The minimum size of a pen for sable antelope is 20 x 50 m. Adult bulls are kept separately in pens and tranquillization is required for nervous and aggressive animals. Too many antelope pellets can cause lethal acidosis and the diet should be supplemented with lucerne. Based on its weight, an adult sable antelope is equivalent to 1.16 Grazer or Browser Units, but based on its diet it is equivalent to 0.99 Grazer Units and 0.17 Browser Units.

Sable antelope are often introduced from other regions but the calves of ecotypes such as the western Zambian sable antelope usually lose this unique appearance when they interbreed with indigenous sable antelope. It is better to improve the quality of indigenous sable antelope by rehabilitating and improving their habitat. In the bushveld of the Gravelotte region the population of sable antelope has, for example, been improved and built up considerably in this way. This included the removal of cattle and short-grass grazers such as the blue wildebeest and Burchell´s zebra that occur in large herds, the control of ticks, the improvement of the composition of the grasses and the provision of waterholes of good quality.

In the more northern parts of southern Africa where sable antelope are relatively abundant, they are sometimes hunted as rations, and the carcass of an adult sable antelope will yield some 99 to 127 kg of meat. Sable antelope are currently popular on live wildlife auctions in the northern parts of South Africa. The weighted mean on 83 official live wildlife auctions in 2014 was R237 933 for an indigenous sable antelope, but some exotic variants were sold for a mean price of R875 000 per animal. However, there is no evidence that these variants will be a sound investment in the long term. The Rowland Ward record sable antelope was in fact an indigenous sable antelope that was collected in 1898 near Tshokwane in the current Kruger National Park.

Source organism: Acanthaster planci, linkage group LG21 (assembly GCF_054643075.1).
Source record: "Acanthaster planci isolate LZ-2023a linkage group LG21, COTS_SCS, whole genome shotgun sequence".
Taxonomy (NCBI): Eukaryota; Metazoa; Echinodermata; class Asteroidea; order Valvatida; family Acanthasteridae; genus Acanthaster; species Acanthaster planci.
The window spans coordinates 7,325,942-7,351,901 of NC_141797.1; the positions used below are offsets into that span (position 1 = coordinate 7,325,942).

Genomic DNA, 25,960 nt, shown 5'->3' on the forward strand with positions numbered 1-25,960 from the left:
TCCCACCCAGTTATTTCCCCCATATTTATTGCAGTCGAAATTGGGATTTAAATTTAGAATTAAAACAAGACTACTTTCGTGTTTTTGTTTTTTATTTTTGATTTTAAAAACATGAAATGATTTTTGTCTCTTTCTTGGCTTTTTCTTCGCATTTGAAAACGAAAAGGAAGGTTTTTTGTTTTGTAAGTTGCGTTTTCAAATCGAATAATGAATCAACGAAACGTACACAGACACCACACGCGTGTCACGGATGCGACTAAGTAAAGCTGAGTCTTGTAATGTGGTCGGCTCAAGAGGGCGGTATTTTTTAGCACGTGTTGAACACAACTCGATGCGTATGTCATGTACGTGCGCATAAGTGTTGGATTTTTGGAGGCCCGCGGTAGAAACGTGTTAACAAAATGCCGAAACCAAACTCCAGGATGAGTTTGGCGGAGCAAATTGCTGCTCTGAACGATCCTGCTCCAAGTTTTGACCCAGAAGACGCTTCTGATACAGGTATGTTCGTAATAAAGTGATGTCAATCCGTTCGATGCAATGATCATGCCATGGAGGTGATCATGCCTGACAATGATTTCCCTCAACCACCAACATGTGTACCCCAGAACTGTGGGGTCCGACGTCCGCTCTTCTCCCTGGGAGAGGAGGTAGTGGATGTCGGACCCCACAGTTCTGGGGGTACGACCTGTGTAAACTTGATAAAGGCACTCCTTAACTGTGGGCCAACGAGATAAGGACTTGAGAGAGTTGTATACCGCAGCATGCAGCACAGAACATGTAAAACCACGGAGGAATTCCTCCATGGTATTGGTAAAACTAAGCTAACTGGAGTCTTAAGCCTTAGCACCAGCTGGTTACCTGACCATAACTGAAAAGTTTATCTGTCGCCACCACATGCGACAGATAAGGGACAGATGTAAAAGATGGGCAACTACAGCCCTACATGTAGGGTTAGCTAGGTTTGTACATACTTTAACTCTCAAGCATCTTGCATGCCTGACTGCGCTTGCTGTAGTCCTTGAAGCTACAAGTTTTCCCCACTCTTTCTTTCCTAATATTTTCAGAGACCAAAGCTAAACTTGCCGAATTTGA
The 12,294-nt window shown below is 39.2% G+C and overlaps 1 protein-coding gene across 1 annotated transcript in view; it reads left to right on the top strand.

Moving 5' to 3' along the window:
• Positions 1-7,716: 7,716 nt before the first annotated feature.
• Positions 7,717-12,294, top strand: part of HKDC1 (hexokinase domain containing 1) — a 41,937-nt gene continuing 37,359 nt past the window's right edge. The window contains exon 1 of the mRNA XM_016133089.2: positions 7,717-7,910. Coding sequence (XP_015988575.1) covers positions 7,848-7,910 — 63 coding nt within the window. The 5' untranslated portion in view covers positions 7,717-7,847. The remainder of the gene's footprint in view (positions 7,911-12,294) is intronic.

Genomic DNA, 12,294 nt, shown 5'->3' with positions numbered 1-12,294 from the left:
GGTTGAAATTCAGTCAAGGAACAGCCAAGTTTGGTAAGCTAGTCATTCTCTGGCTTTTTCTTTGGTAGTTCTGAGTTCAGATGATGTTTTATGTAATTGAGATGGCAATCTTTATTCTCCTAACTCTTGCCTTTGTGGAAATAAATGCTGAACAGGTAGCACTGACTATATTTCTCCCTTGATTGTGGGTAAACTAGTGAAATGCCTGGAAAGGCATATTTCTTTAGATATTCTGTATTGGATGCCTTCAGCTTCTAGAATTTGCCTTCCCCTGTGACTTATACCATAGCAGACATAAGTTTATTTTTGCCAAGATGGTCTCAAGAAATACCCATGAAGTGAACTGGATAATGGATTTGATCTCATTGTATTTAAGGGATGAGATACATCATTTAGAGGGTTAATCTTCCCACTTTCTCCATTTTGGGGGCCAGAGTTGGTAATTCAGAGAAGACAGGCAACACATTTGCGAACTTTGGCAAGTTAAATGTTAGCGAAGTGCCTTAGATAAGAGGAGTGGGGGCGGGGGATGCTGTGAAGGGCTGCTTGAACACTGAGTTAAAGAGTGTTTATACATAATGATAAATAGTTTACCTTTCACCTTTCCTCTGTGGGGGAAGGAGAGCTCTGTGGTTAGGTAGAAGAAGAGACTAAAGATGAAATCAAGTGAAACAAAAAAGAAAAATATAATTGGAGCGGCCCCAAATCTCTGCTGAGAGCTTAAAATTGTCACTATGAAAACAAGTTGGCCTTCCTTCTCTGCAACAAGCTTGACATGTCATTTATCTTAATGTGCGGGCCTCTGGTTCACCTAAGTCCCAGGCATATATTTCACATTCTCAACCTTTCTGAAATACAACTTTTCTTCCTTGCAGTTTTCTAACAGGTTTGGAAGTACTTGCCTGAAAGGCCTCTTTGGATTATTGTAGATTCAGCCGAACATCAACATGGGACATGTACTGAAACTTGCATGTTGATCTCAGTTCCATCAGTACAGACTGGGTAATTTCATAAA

References:

Cloete, F 2015. Lewendewild-handel stoom voort. Game & Hunt 21(02): 71 - 74.

Jansen van Vuuren, B, TJ Robinson, P VazPinto, R Estes & C Matthee 2010. Western Zambian sable: are they a geographic extension of the giant sable antelope? South African Journal of Wildlife Research 40(1): 35 – 42.

Kriek, JC 2005. The sable antelope. In J du P Bothma en N van Rooyen (Eds), Intensive wildlife production in southern Africa. Pretoria: Van Schaik.

Rabie, J 2011. Die herlewing en genetiese herstel van die swartwitpens. Game & Hunt 17(3): 53 - 57.

Skinner, JD & CT Chimimba (Eds) 2005. The mammals of the southern African subregion, derde uitgawe. Cambridge Cambridge University Press.

Van Rooyen, N & J du P Bothma 2016. Veld management in the African savannas. In: Game ranch management, sixth edition. Pretoria: Van Schaik.

 

article by Prof J du P Bothma